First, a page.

In modern day medicine medical images are an integral part of clinical care. They are used in almost every clinical department from diagnosis to treatment and beyond. Medical images are viewed using electronic displays of various sizes, shapes, hardware, and software. Some clinical departments, like diagnostic radiology, require electronic displays with a large dynamic range, high contrast and high resolution. Other departments do not have any requirements and will use any commercially available display in their clinical workflow.

Viewing the same medical image on different electronic displays with different hardware, software or calibration setup could influence how observers perceive and analyze these images. This occurs often when a patient is referred from diagnostic radiology to another clinical specialty department such as radiation oncology. In this case, the patient’s tumor would be diagnosed using a high-performance display while their treatment will be planned and delivered using a commercially available display.

In this dissertation, at first, an experiment was design to examine and verify the visual contrast sensitivity of observers using the two types of displays used in the clinic. Observers were tasked with detecting a modulating bar pattern using each display under different background luminance levels and ambient room illumination. The luminance response of each display was also measured for proper comparison. Second, a set of visual experiments compared the image quality of both displays in the different sections of the radiation oncology workflow. Observers were tasked with comparing medical images viewed on both displays and ranking them on a rating scale. As part of the workflow, the observers used both displays to contour tumor and healthy tissue volumes, analyze and fuse two sets of images, verify and adjust patient’s treatment position in three degrees of motion.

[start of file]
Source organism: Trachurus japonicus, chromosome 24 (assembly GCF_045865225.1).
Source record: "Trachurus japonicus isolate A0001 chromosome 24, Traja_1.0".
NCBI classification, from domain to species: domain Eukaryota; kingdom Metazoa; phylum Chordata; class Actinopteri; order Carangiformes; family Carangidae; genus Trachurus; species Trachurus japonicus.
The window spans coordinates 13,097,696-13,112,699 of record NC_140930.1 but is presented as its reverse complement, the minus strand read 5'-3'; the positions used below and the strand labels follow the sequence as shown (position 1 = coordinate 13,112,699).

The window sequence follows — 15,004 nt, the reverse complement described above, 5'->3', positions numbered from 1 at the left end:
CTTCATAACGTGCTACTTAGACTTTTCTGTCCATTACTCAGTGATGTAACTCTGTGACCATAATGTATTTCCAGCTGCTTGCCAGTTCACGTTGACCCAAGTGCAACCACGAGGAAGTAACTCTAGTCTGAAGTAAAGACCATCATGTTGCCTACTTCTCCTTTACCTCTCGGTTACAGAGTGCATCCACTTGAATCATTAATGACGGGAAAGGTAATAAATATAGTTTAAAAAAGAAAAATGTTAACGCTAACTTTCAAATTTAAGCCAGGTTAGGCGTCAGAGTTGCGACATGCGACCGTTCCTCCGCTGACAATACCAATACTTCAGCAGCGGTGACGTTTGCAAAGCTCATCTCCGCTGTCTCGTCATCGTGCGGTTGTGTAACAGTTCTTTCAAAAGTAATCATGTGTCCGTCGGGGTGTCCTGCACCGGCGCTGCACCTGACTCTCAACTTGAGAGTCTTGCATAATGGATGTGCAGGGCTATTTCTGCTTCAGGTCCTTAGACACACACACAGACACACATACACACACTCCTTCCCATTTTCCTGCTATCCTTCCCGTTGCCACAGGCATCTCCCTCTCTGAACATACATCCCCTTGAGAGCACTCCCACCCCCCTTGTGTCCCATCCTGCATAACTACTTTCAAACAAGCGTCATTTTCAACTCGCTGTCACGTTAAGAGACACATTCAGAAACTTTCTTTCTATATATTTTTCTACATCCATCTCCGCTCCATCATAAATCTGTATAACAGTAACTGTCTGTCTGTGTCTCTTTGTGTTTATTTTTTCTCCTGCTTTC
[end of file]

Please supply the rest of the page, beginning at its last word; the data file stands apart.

The results show a clear presence for the high-performance display over the commercial grade display in every step of the radiation oncology workflow. It was shown that better visualization of medical images can improve the accuracy and precision of treatment plan and treatment delivery of radiation oncology patients.

Library of Congress Subject Headings

Imaging systems in medicine; Imaging systems--Image quality; Cancer--Radiotherapy--Imaging

Publication Date


Document Type


Student Type


Degree Name

Color Science (Ph.D.)


Richard L. Doolittle

Advisor/Committee Member

Mark D. Fairchild

Advisor/Committee Member

Michael J. Murdoch


RIT – Main Campus

Plan Codes